Having addressed the issue in book I, chapter I of On Free Choice of the Will as to whether we might possibly be induced in some way to do evil by forces external to us (whether by having been created that way, or having been taught to do it), and having shown in reply that evil is not God’s creation, and that we are not taught to do it, St. Augustine acknowledges in Chapter II that the problem of evil is a difficult one.
You propose a question which disturbed me exceedingly when I was still a youth, one which wearied me and drove me into heresy, and indeed caused my downfall. So hurt was I by this fall, and so buried in a heap of empty myths, that, had my love for discovering the truth not won me divine aid, I could not have arisen from my fall, or recovered my breath so as to use even my previous right to inquire after truth (book I, chapter II, p. 5).
The question of why there is evil in this world is hard, and if it is able to perplex a great man such as St. Augustine, it should not surprise us if we suffer the same difficulty. In the face of such hardship, though, he insists that the right starting point is to stand firm in the faith that we know.
And since my case was so zealously argued that I was acquitted in this trial, I will follow with you the very arguments by which I escaped. For God will aid us and will make us understand what we believe. This is the course prescribed by the prophet who says, “Unless you believe, you shall not understand” [Isaiah 7:9], and we are aware that we consider this course good for us. We believe, moreover, that everything that exists is from God and yet that God is not the cause of sins. Yet it perplexes the mind how God should not be indirectly responsible for these sins, if they come from those very souls that God created and if, moreover, these souls are from God…Be of brave spirit, and believe what you believe, for there is nothing worthier of belief, even though the reason why it is true may lie hidden (ibid., p. 5f.).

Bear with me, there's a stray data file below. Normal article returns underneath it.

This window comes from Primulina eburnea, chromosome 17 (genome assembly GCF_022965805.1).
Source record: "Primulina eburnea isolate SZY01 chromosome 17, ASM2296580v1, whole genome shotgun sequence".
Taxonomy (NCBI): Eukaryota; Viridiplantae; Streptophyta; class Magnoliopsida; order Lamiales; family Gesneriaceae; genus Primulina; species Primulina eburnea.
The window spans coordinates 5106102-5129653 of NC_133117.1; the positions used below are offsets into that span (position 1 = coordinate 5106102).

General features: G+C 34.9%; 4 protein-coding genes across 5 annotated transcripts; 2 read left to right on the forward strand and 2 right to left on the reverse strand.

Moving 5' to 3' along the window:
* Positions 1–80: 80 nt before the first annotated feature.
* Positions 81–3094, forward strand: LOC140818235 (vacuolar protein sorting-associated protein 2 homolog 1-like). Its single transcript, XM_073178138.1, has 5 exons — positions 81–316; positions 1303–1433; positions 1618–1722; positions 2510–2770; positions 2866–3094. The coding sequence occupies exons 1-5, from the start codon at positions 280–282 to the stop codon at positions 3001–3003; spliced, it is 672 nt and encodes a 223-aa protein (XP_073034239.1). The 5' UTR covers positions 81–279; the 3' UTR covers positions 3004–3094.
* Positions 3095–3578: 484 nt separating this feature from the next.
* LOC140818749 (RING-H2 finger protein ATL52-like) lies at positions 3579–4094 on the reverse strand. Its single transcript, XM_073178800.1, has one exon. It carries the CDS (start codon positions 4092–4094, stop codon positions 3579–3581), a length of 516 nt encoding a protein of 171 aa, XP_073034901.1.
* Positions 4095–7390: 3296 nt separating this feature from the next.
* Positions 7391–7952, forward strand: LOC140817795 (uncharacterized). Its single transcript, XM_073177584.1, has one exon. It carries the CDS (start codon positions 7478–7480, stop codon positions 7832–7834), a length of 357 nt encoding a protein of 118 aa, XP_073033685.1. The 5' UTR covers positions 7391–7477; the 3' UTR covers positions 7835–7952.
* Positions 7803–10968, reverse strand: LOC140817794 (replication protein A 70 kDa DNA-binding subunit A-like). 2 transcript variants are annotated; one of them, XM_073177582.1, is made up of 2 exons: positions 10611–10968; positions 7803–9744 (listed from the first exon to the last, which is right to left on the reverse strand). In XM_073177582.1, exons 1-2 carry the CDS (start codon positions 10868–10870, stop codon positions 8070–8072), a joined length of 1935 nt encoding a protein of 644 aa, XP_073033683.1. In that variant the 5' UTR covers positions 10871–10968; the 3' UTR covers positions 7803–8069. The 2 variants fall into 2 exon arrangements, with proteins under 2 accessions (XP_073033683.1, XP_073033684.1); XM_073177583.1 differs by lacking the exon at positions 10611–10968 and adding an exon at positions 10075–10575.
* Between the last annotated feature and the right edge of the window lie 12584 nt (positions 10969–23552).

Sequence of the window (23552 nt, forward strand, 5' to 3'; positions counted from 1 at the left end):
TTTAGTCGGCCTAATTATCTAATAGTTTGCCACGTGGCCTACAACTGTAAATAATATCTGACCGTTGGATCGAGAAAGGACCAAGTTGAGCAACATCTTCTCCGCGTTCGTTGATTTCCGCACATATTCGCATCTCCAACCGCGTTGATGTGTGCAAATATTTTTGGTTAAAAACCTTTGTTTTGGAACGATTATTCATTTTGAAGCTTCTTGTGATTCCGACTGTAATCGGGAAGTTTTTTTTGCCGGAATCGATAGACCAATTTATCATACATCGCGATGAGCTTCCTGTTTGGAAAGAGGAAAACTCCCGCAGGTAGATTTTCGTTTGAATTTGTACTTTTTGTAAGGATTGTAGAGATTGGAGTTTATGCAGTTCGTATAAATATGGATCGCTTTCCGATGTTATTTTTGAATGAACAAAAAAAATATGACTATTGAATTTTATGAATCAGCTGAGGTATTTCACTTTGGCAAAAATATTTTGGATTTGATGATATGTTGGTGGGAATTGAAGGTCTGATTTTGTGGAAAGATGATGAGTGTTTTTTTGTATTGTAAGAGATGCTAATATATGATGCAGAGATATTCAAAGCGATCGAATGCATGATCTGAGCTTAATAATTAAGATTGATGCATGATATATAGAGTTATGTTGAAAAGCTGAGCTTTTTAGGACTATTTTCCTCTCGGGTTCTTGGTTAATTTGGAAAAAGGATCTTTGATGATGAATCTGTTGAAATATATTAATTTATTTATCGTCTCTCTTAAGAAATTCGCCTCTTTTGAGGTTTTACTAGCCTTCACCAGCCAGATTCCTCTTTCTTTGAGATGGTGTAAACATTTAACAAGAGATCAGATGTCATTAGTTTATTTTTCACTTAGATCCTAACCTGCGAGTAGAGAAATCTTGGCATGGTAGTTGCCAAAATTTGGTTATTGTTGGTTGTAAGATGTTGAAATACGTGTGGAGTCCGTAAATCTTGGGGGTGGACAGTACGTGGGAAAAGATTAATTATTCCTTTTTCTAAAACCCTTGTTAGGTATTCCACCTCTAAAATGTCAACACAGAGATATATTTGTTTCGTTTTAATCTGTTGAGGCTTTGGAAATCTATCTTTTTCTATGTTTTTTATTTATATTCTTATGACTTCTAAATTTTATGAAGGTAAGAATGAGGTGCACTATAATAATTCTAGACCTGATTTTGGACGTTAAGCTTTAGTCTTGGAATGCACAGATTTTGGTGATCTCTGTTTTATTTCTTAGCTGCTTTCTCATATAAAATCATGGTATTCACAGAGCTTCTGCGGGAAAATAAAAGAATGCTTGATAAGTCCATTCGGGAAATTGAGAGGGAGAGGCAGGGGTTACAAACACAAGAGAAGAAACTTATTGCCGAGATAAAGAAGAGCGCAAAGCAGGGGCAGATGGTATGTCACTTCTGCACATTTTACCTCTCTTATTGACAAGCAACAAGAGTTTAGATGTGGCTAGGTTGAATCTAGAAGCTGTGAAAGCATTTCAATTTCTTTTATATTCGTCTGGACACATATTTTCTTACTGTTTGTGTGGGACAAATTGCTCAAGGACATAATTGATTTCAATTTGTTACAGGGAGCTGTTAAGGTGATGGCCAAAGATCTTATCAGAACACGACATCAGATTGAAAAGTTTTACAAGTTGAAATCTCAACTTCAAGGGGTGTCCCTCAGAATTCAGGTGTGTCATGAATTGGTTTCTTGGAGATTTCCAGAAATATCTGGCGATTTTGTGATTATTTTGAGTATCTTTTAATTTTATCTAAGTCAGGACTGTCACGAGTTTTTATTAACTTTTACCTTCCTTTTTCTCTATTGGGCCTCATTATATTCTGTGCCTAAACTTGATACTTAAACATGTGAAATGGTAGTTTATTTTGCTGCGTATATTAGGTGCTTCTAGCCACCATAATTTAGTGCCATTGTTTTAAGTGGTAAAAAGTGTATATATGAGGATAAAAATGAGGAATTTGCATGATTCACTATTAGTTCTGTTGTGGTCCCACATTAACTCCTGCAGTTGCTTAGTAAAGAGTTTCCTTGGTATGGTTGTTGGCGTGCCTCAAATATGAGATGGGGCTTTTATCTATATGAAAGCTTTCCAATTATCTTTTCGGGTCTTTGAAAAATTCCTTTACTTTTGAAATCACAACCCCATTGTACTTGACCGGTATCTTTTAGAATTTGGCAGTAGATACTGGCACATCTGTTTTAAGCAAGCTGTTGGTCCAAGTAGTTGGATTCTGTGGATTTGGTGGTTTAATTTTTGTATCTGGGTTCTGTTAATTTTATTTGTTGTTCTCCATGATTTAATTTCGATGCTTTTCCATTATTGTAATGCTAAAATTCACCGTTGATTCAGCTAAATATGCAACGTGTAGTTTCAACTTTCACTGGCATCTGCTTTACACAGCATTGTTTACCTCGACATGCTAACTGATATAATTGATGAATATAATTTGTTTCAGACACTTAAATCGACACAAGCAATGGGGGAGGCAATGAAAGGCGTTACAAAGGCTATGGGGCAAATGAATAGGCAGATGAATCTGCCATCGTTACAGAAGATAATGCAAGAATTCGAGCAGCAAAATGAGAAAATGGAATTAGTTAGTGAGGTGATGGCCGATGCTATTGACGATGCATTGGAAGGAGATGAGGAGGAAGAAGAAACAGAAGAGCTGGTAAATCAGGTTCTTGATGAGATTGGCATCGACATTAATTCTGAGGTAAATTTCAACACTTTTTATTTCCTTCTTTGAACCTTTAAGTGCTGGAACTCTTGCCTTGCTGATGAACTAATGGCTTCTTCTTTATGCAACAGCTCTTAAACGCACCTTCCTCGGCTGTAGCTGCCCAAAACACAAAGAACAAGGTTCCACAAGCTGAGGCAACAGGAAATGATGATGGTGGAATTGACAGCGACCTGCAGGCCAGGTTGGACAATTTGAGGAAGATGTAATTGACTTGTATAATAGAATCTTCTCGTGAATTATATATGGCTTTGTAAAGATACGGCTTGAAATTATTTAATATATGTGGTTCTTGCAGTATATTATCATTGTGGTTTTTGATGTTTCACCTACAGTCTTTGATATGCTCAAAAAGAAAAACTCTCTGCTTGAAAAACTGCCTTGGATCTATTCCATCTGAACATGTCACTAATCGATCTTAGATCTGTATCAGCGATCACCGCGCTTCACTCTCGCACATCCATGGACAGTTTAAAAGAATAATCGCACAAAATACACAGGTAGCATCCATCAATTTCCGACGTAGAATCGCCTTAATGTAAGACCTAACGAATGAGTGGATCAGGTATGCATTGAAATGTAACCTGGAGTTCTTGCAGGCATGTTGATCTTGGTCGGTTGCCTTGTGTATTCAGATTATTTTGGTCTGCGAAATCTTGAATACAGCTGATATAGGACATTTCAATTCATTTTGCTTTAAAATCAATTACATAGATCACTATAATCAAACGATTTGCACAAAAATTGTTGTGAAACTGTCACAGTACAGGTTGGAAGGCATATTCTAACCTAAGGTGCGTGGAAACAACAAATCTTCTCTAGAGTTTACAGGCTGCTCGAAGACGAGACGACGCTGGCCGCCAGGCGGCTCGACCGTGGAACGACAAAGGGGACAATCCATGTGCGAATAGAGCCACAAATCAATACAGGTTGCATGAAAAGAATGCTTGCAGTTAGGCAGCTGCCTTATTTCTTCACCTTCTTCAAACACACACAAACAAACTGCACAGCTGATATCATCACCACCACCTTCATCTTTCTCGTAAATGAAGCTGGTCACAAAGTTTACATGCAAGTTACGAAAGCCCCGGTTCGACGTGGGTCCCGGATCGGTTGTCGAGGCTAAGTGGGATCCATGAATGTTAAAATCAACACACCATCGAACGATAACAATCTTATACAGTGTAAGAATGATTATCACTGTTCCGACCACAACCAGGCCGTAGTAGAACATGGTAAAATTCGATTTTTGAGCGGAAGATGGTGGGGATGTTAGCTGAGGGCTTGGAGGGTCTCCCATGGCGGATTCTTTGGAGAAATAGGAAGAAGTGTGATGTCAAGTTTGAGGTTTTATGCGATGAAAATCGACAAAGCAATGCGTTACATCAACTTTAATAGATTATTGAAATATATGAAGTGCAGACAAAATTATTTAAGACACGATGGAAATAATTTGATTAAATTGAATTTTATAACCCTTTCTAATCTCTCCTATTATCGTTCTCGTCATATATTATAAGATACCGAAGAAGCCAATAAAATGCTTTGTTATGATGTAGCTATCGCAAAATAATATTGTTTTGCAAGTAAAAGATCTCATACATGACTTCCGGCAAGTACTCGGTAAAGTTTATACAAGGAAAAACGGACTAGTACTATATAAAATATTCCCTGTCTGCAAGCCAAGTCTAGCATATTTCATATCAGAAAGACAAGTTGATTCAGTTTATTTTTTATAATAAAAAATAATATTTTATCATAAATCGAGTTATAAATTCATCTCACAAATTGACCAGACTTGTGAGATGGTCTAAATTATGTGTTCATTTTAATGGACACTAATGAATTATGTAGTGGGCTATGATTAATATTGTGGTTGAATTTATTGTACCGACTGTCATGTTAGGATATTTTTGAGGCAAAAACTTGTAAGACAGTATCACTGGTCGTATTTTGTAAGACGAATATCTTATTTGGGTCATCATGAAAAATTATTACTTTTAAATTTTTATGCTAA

This stance requires humility of intellect. The truthfulness of what is true does not consist in my ability to understand it. If it is true, then it is my duty to hold to it, and then to pray that I might understand it to the best of my ability. St. Augustine asks nothing more than this from us.
There is another point worth noticing here as well that may dismay the Protestant who falsely supposes that St. Augustine was a forerunner of his race. He says in passing that he might never had escaped the shackles of Manichaeism had my love for discovering the truth not won me divine aid (first passage quoted above). We see here first of all that St. Augustine claimed that his love of truth merited for him God’s help; secondly we see that he said this of himself prior to his baptism. This contradicts the Protestant’s erroneous idea that there is no sense in which our works even before we become Christians may be considered to be meritorious. It also contradicts the Reformed/Calvinist idea of “total depravity.” St. Augustine was not Protestant, nor even Protestant-ish; he was Catholic.